Octavian
Ja, ist ein Tropfen persischen Rosenöls darein getan.

Sophie
Wie himmlische, nicht irdische, wie Rosen vom hochheiligen Paradies. Ist Ihm nicht auch?

Octavian
(neigt sich über die Rose, die sie ihm hinhält; dann richtet er sich auf und sieht auf ihren Mund)

Sophie
Ist wie ein Gruss vom Himmel. Ist bereits zu stark,
als dass mans ertragen kann. Zieht einen nach, als lägen Stricke um das Herz.
Wo war ich schon einmal und war so selig?

Octavian
Wo war ich schon einmal und war so selig?

Sophie
Dahin muss ich zurück! und müsst’ ich völlig sterben auf dem Weg!

Allein ich sterb’ ja nicht. Das ist ja weit. Ist Zeit und Ewigkeit in einem
sel’gen Augenblick, den will ich nie vergessen bis an meinen Tod.

Octavian
Ich war ein Bub’, da hab’ ich die noch nicht gekannt.
Wer bin denn ich? Wie komm’ denn ich zu ihr?
Wie kommt denn sie zu mir? Wär’ ich kein Mann,
die Sinne möchten mir vergehn. Das ist ein seliger Augenblick,
den will ich nie vergessen bis an meinen Tod.

MARCHALLIN in
herself, together with Octavian and Sophie
I promised to love him in the right way. That I myself still love His love for another! Of course, I did not think that it would be so soon as I was told!
sigh
It’s the many things in the world that make you do not believe it when you want to hear it. But whoever experiences it believes in it and does not know how – there stands the boy, and here I stand, and with the strange girl there, he will be as happy as men understand the happiness. For God’s sake.

OCTAVIAN
at the same time as the marshal and Sophie, first in front of her, then in ‘eye with Sophie
There is something to come and what is possible, I would like to ask you: may it be? and the Frag, I feel that she is forbidden to me. I would like to ask you: why is something trembling in me? – Has a big wrong happened? And I’m not allowed to do the Frag ‘to that – and then I look at you, Sophie, and just see you and only feel you, Sophie, and know of nothing but: I love you.

SOPHIE together
with the Marschallin and Octavian, first in front of him, then in the eye with Octavian
I feel like in church, holy is me and so bang; and yet it is unholy to me too! I do not know what I feel. (Expressive) I would like to kneel down there in front of the woman and would like to do something to her, because I feel ‘she gives me him and takes something from him at the same time. Do not know how I feel! I want to understand everything and I do not want to understand anything. I want to ask and not ask, I feel hot and cold. And only feel you and know only one thing: I love you.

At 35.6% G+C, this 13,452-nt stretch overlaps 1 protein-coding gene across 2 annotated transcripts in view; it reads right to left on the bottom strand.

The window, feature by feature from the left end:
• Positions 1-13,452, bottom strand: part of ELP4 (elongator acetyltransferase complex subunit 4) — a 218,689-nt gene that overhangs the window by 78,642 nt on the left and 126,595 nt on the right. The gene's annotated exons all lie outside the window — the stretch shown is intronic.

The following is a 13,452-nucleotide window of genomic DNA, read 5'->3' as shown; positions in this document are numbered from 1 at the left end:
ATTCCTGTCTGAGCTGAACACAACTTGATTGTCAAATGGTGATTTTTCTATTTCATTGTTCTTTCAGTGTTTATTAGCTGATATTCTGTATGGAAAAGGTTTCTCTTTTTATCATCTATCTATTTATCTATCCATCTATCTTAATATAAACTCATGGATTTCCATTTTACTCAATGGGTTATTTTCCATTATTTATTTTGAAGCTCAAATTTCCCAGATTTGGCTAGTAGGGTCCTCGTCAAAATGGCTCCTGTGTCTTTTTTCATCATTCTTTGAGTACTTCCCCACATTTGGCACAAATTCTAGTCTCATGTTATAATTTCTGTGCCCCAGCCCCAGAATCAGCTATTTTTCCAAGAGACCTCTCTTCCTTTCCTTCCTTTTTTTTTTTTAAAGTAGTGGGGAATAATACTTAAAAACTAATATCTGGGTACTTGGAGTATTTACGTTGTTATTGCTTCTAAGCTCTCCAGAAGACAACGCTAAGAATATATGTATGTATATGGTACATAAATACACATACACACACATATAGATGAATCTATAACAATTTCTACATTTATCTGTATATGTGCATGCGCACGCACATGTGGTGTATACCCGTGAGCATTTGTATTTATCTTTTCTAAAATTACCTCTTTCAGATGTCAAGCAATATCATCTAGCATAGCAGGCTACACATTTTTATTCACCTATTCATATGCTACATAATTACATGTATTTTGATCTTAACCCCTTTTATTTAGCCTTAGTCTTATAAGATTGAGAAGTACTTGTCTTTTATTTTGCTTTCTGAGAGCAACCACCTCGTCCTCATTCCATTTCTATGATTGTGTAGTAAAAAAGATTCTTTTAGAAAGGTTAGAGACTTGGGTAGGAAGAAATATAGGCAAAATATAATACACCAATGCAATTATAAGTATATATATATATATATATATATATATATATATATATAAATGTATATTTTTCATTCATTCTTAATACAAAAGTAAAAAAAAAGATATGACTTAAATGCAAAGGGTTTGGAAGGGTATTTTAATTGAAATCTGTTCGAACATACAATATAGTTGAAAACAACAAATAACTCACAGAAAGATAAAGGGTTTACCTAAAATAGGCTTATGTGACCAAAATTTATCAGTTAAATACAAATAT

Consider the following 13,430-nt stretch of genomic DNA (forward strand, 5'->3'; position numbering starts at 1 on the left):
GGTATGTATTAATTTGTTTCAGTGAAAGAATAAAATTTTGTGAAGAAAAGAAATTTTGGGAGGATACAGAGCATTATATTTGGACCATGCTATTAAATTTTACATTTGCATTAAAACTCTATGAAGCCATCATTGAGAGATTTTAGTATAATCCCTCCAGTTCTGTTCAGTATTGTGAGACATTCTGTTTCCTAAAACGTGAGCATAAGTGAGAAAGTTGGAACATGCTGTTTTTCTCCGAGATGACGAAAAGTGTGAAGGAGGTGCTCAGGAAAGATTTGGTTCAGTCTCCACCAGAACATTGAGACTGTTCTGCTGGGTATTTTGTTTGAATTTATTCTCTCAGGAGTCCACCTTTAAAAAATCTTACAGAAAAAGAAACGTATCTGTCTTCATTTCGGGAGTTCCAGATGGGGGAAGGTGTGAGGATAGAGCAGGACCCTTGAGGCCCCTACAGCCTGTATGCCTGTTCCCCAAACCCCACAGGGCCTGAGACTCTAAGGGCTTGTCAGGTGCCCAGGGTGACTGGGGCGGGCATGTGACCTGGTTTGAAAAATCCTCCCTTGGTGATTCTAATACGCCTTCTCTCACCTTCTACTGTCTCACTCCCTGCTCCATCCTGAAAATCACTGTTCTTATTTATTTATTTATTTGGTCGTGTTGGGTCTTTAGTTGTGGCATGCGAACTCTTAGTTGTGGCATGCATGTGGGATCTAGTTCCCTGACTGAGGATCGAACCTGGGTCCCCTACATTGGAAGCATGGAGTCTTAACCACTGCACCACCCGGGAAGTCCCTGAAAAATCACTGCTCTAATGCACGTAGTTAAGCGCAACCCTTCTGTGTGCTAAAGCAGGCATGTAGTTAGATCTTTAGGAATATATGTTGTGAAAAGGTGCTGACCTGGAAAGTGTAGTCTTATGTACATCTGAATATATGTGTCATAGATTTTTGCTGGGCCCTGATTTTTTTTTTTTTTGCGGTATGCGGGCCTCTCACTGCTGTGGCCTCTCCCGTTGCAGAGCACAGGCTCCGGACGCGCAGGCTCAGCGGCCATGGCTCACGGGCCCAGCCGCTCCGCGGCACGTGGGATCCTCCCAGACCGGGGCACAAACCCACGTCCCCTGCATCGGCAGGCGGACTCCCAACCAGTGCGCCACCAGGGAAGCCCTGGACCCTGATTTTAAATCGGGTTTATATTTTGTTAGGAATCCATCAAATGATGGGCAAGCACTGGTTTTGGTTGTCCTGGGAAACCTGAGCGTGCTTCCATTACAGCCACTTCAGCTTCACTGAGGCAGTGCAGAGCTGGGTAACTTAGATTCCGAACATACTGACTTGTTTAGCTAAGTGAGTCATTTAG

Marschallin quietly enters the left, the two do not notice. Octavian has come close to Sophie, a moment later she is in his arms.

OCTAVIAN together
with Sophie

Feel only you, just feel alone and that we are together! Does all else go away like a dream before my mind!

SOPHIE
at the same time as Octavian
Is a dream, can not really be that we are two together, together ‘for all time and eternity!

OCTAVIAN
as well
Was there a house where you were, and the people send me in, straight into bliss! They were all gone!

SOPHIE
as well
Can you laugh? I feel as if I am standing at the heavenly threshold!
Hold me, a weak thing, as I am sink you!

She has to lean on him. At that moment, Faninal’s lackeys open the door and enter, each with a chandelier. Faninal comes through the door, leading the Marchallin by the hand. The two boys are confused for a moment, then make a deep compliment, which Faninal and the Marschallin return. Faninal pats Sophie good-naturedly on the cheek.

FANINAL
Are just aso, the young people!

MARSHALLIN
Yes, yes.

Faninal shakes hands with the Marschallin and leads her to the center door, which was opened at the same time by the marshal’s livery, including the young man. Outside bright, herd dark, as the two servants with the candlesticks ahead of the marshal. Octavian and Sophie, alone in the dimly lit room, repeat softly.

OCTAVIAN
at the same time as Sophie
Feel ‘just you, just feel’ alone and that we are together! Does it all go away like a dream before my mind!

SOPHIE
at the same time as Octavian
Is a dream, cannot really be that we are two together, together ‘for all time and eternity!

She sinks to him, he kisses her quickly. You notice her handkerchief without her realizing it. Then they run quickly, hand in hand, out. The stage remains empty, then the center door opens again. In here comes the young man, with a candle in his hand, looking for the handkerchief, finding it, picking it up, tripping out.

Octavian
(faltering a little)
To me has fallen the honor
of presenting to the highborn bride,
in the name of my cousin
of Lerchernau,
the rose of his love.

Sophie
(takes the rose)
I am most obliged to your Lordship

-I am eternally obliged to your Lordship-
(a confused pause)

Sophie
(smelling the rose)
It has a strong scent of roses: real ones!

Octavian
Yes, there’s a drop of Persian attar of roses in it.

Sophie
Like roses of heaven, not of earth – like roses of holy paradies, don’t you think so?

Octavian
(Octavian bends over the Rose, which she holds out to him; then he straightens and gazes at her lips.)

Sophie
It’s like a greeting from heaven. ‘Tis already too strong to bear.
It draws one as though there were reins around one’s heart
Where and when have I been so happy?

Octavian
Where and when have I been so happy?

Sophie
I must return there, yes, even if I should die on the way!
But I shall not die. That is far away. There’s time and eternity
In this moment of bliss, and I’ll not forget it til I die.

Octavian
I was boy, and did not know her yet.
Who am I then? How is it that I come to her?
How is it that she comes to me?
Were I not a man, then I should lose my senses.